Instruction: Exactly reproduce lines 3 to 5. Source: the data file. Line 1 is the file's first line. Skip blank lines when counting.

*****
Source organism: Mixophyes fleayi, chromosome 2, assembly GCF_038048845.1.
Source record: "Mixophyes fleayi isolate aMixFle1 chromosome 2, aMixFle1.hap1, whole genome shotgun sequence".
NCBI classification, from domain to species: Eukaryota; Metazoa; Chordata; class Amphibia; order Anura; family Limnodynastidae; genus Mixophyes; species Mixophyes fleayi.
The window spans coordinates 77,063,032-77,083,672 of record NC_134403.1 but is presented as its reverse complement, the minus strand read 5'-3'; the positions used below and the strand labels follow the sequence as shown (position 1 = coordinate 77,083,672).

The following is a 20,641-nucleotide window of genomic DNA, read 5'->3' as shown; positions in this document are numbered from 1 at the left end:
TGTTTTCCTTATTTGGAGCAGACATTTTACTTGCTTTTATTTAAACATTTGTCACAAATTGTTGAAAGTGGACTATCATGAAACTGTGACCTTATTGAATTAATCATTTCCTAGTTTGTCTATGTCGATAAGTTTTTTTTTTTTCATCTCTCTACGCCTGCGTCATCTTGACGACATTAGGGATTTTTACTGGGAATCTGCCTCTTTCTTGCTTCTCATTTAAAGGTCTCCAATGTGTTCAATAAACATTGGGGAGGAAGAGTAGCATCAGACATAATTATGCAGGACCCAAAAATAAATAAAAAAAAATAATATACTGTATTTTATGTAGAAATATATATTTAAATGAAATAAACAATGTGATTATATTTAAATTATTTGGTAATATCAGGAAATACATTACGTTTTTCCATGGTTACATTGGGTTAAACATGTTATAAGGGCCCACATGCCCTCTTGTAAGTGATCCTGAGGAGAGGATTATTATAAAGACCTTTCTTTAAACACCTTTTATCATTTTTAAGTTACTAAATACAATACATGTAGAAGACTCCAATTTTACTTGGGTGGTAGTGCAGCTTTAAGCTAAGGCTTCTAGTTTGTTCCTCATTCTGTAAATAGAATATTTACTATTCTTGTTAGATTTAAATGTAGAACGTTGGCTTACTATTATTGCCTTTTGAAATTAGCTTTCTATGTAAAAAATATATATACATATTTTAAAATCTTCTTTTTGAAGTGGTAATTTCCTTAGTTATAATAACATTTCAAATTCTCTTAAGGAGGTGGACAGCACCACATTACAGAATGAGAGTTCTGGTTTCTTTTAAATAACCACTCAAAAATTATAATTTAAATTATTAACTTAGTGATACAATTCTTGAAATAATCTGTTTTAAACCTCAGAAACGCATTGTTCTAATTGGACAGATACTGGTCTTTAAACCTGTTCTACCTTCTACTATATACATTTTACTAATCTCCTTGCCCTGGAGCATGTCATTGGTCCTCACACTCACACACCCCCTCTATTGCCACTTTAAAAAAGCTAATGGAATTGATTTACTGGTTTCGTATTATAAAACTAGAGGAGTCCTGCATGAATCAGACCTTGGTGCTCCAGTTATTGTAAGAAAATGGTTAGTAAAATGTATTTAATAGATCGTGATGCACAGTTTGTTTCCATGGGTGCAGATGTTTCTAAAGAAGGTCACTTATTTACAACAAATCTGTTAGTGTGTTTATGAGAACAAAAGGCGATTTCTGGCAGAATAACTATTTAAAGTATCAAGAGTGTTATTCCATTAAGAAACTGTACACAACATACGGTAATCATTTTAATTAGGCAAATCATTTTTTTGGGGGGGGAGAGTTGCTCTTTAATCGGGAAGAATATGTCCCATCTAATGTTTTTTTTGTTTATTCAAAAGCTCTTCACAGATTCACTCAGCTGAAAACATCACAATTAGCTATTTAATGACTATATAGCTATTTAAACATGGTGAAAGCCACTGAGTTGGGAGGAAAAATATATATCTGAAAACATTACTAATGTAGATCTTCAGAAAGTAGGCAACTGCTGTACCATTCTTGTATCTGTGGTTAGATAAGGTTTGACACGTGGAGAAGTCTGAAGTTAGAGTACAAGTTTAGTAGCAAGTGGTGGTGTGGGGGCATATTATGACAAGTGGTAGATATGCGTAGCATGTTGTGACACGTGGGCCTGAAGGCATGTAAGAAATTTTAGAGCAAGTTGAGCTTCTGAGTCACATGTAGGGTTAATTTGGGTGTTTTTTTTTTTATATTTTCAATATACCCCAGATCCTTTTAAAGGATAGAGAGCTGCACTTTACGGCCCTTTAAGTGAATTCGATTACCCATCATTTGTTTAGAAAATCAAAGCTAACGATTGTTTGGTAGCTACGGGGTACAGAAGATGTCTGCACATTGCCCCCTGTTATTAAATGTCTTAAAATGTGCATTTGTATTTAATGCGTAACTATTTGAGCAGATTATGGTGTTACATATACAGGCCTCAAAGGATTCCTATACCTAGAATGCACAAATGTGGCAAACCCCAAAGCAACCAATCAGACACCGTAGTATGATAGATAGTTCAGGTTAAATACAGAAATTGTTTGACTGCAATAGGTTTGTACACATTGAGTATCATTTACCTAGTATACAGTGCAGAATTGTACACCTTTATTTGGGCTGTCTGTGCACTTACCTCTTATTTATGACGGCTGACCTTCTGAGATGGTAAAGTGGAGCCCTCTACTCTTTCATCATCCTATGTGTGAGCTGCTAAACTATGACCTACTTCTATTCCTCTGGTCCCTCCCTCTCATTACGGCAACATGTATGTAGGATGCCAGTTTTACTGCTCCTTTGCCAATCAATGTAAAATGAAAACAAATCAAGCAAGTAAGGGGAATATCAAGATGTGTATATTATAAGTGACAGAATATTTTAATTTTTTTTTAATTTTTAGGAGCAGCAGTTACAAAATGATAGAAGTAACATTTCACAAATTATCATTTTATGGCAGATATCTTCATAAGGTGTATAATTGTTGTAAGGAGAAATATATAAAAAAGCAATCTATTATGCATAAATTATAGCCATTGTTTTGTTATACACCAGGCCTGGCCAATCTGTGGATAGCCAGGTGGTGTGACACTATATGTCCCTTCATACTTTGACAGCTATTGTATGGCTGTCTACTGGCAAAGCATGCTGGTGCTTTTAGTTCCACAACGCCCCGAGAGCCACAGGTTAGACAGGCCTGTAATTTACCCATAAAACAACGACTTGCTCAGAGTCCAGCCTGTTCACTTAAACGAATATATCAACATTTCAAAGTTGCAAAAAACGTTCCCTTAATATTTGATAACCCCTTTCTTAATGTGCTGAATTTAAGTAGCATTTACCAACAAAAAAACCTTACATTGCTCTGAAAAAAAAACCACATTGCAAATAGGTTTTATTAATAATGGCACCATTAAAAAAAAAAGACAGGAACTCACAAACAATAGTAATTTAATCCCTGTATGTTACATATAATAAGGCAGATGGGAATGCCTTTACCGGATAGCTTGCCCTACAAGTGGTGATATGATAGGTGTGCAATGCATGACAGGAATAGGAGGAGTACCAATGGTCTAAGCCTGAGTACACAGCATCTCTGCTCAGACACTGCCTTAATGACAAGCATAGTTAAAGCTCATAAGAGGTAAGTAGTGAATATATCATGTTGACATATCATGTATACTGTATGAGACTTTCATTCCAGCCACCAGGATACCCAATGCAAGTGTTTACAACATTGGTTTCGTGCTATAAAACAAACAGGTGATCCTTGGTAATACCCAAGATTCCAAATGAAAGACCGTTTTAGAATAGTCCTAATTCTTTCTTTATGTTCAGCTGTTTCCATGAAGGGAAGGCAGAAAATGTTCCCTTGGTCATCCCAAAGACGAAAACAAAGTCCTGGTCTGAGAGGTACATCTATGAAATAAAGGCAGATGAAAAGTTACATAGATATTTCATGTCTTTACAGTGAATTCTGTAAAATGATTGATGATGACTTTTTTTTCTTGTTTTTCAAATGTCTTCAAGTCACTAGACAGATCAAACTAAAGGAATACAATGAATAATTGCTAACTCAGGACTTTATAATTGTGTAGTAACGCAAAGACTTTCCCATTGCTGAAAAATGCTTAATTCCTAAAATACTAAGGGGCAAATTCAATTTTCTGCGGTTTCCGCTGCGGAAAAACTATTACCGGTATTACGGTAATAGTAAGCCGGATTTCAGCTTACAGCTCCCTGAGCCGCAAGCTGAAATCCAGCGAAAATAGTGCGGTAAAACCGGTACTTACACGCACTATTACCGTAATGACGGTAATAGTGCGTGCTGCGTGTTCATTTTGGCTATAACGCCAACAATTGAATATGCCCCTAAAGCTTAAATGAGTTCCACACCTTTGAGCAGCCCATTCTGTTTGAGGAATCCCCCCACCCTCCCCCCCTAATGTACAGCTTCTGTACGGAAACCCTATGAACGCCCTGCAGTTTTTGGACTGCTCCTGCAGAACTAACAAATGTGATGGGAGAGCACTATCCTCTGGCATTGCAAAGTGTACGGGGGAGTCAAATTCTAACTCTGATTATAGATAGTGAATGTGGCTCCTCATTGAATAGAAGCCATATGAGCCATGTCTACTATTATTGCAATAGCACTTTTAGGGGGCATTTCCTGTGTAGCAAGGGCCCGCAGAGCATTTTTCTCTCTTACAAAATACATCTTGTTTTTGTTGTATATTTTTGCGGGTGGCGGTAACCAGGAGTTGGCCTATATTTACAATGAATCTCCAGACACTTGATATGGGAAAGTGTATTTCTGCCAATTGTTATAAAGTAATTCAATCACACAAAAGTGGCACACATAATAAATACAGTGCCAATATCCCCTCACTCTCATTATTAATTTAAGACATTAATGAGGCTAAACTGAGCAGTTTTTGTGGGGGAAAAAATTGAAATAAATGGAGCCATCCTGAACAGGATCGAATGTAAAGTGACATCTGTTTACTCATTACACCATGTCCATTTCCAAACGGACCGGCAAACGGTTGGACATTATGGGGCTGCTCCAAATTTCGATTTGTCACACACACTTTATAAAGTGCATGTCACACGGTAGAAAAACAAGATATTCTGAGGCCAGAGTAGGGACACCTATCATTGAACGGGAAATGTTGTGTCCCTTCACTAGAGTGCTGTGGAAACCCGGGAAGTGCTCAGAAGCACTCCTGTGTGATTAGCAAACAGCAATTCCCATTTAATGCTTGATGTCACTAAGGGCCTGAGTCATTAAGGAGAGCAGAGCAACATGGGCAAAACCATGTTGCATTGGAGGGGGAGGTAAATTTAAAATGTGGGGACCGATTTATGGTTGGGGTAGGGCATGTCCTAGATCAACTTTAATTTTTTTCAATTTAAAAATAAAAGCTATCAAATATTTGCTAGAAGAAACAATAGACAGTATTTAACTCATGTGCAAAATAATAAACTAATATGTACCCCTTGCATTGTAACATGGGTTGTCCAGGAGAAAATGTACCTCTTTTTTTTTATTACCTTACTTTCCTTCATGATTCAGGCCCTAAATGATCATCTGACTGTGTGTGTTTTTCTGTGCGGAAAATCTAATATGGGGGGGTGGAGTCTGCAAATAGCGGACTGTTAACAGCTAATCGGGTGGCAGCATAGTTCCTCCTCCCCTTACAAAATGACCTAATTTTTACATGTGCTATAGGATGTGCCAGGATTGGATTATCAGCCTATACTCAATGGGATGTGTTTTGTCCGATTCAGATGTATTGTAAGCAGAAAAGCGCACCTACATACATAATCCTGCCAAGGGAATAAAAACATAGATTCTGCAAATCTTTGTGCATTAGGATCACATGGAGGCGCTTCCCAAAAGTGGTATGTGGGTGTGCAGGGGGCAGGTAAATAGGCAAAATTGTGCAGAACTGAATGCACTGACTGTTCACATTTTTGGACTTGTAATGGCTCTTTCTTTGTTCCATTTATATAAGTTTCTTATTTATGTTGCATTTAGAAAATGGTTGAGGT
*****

NCBI classification, from domain to species: Eukaryota; Metazoa; Chordata; class Amphibia; order Anura; family Limnodynastidae; genus Mixophyes; species Mixophyes fleayi.
The window spans coordinates 77,063,032-77,083,672 of record NC_134403.1 but is presented as its reverse complement, the minus strand read 5'-3'; the positions used below and the strand labels follow the sequence as shown (position 1 = coordinate 77,083,672).

The following is a 20,641-nucleotide window of genomic DNA, read 5'->3' as shown; positions in this document are numbered from 1 at the left end: